It's been called the "Hamilton" of the United Kingdom, and it's now on Broadway. "Harry Potter and the Cursed Child" continues to work its special magic on the live stage, shattering box office records as it casts its undeniable spell on hordes of delighted Muggles.

So sure of its success on Broadway, the producers spent millions renovating the Lyric Theatre where Spider-Man once flew. And how convenient, as the "Harry Potter" designers were able to rig some incredible flying effects of their own.

But while the show is packed with many more dazzling tricks and illusions, it's the story, conceived by author J.K. Rowling with director John Tiffany and playwright Jack Thorne, that's drawing fans to this eighth installment in the popular series.

Clocking in at more than five hours, the plot-heavy two-part drama features dozens of familiar characters from the novels — the living and dead — as time travel figures prominently.

I will say no more about the story except that it takes place 19 years later. Harry, Hermione, and Ron are now 37 years old, with children of their own attending Hogwarts, and we find Harry's celebrity status is both a boon and burden to his family.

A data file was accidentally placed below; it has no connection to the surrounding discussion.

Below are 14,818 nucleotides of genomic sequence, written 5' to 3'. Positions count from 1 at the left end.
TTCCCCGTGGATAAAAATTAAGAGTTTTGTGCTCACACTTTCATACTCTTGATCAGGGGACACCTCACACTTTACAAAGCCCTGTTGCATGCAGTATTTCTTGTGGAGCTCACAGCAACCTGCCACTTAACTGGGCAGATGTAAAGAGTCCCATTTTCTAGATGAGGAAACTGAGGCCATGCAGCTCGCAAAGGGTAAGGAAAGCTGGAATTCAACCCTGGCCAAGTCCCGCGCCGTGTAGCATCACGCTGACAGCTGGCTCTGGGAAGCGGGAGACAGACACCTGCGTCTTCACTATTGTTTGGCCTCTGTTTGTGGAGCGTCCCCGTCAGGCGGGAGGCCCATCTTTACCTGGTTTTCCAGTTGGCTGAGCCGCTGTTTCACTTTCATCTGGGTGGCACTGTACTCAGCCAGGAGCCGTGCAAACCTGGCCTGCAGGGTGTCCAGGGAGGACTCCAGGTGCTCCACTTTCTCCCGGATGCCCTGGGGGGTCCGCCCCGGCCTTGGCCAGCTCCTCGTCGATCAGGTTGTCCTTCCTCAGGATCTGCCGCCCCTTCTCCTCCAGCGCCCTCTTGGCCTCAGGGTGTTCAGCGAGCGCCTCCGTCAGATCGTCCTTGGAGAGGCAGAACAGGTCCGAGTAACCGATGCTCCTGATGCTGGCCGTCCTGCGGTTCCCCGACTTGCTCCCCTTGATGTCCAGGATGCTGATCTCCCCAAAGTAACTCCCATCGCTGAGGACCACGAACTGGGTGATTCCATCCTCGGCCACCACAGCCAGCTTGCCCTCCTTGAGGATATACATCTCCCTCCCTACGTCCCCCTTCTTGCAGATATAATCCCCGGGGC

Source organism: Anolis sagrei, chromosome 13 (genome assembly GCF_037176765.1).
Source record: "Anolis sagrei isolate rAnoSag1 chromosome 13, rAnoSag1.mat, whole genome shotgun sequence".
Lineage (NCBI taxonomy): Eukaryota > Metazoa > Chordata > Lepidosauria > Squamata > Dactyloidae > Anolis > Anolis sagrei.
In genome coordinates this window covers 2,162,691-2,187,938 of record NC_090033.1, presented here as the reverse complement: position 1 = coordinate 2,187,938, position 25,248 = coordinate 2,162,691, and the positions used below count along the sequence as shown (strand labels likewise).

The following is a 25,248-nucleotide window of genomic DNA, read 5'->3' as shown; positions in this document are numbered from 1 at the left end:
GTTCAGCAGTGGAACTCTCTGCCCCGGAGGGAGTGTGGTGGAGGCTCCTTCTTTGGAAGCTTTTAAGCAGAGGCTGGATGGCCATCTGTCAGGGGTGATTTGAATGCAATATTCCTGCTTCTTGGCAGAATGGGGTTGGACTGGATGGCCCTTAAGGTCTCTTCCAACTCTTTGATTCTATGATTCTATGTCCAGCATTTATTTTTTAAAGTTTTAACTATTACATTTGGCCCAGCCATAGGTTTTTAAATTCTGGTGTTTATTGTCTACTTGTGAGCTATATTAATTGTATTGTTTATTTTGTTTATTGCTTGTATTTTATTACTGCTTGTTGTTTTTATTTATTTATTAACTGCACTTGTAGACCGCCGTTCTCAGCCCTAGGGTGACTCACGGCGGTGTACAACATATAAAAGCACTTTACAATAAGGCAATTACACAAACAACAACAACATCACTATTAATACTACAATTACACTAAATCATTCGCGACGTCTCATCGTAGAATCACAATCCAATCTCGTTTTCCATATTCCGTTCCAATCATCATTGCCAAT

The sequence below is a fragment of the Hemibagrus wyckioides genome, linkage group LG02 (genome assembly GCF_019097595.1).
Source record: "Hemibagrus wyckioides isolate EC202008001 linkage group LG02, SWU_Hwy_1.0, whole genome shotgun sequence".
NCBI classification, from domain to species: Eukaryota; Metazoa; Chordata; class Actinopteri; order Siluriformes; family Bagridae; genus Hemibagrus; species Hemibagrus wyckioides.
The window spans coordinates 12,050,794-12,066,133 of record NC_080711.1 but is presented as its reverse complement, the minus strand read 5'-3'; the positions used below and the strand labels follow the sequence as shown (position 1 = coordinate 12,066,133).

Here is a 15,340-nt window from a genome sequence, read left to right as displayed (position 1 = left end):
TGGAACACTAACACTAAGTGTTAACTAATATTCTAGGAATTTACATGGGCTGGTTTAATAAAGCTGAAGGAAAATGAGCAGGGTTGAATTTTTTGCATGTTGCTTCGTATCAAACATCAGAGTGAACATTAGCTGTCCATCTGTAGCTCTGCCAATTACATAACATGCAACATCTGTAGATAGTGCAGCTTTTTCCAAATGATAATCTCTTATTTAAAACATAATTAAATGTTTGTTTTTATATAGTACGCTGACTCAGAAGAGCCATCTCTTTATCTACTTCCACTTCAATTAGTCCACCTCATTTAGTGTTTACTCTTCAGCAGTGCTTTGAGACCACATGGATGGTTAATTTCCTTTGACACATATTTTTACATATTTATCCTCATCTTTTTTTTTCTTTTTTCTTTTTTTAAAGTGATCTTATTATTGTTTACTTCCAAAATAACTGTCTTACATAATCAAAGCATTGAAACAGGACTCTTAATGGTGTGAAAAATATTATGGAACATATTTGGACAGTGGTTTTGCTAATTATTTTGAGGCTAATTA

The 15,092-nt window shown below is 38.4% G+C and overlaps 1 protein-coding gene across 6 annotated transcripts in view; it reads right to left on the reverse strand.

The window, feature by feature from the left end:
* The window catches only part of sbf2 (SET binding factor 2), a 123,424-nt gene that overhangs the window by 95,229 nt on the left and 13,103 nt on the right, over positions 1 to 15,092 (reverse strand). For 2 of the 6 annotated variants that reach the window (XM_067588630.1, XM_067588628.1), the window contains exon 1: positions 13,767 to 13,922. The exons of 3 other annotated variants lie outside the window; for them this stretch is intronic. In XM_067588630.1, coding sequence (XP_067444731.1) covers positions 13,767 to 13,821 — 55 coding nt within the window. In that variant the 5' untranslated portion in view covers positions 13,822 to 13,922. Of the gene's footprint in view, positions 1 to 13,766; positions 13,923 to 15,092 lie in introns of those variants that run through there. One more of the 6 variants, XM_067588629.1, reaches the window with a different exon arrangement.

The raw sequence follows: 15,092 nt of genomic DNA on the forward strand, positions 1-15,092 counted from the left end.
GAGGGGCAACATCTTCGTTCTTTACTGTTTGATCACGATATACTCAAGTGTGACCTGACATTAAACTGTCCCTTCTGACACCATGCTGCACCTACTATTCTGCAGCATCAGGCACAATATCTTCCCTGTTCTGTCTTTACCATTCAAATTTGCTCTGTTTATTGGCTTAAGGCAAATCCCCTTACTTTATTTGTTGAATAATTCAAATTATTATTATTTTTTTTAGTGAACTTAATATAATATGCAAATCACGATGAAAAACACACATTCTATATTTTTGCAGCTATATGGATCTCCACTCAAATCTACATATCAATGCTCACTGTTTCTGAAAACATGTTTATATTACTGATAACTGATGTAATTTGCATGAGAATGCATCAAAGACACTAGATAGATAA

The large bravura cast is led by the seven principal actors from the London production. Jamie Parker's Harry, with his trademark glasses, is the moral center, and Paul Thornley as ginger Ron provides the comic relief. Hermione is played by Norma Dumezweni. The dynamic is still perfectly matched, with the irresistible chemistry featured in the books and films.

As in the books, the play takes a dark turn with strong psychological overtones. Tiffany is a wizard himself, navigating the emotional terrain with his own theatrical magic. Alongside his longtime collaborator Steven Hoggett as movement director, and the genius design team, they have crafted a stunningly immersive and moving experience.

As much as I truly enjoyed the production, I should point out the British accents might be a little hard to make out at times. And if contemplating whether to take a child, consider that a working knowledge of the books or films is highly recommended. That's pretty true for us adult Muggles as well.